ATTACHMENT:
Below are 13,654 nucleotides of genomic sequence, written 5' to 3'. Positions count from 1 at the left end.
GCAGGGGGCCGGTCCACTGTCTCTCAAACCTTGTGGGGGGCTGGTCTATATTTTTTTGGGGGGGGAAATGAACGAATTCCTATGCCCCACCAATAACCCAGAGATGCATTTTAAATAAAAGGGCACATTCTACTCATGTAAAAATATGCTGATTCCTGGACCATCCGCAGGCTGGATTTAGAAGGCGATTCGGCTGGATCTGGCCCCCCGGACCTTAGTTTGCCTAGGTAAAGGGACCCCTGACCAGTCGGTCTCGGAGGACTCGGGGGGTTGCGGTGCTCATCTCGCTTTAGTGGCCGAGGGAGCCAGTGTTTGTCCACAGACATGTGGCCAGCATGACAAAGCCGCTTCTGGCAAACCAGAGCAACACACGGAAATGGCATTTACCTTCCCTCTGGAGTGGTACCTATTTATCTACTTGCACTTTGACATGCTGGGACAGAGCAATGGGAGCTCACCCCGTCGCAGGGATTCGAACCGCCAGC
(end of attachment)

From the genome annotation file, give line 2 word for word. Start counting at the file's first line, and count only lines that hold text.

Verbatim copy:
GCAGGGGGCCGGTCCACTGTCTCTCAAACCTTGTGGGGGGCTGGTCTATATTTTTTTGGGGGGGGAAATGAACGAATTCCTATGCCCCACCAATAACCCAGAGATGCATTTTAAATAAAAGGGCACATTCTACTCATGTAAAAATATGCTGATTCCTGGACCATCCGCAGGCTGGATTTAGAAGGCGATTCGGCTGGATCTGGCCCCCCGGACCTTAGTTTGCCTAGGTAAAGGGACCCCTGACCAGTCGGTCTCGGAGGACTCGGGGGGTTGCGGTGCTCATCTCGCTTTAGTGGCCGAGGGAGCCAGTGTTTGTCCACAGACATGTGGCCAGCATGACAAAGCCGCTTCTGGCAAACCAGAGCAACACACGGAAATGGCATTTACCTTCCCTCTGGAGTGGTACCTATTTATCTACTTGCACTTTGACATGCTGGGACAGAGCAATGGGAGCTCACCCCGTCGCAGGGATTCGAACCGCCAGC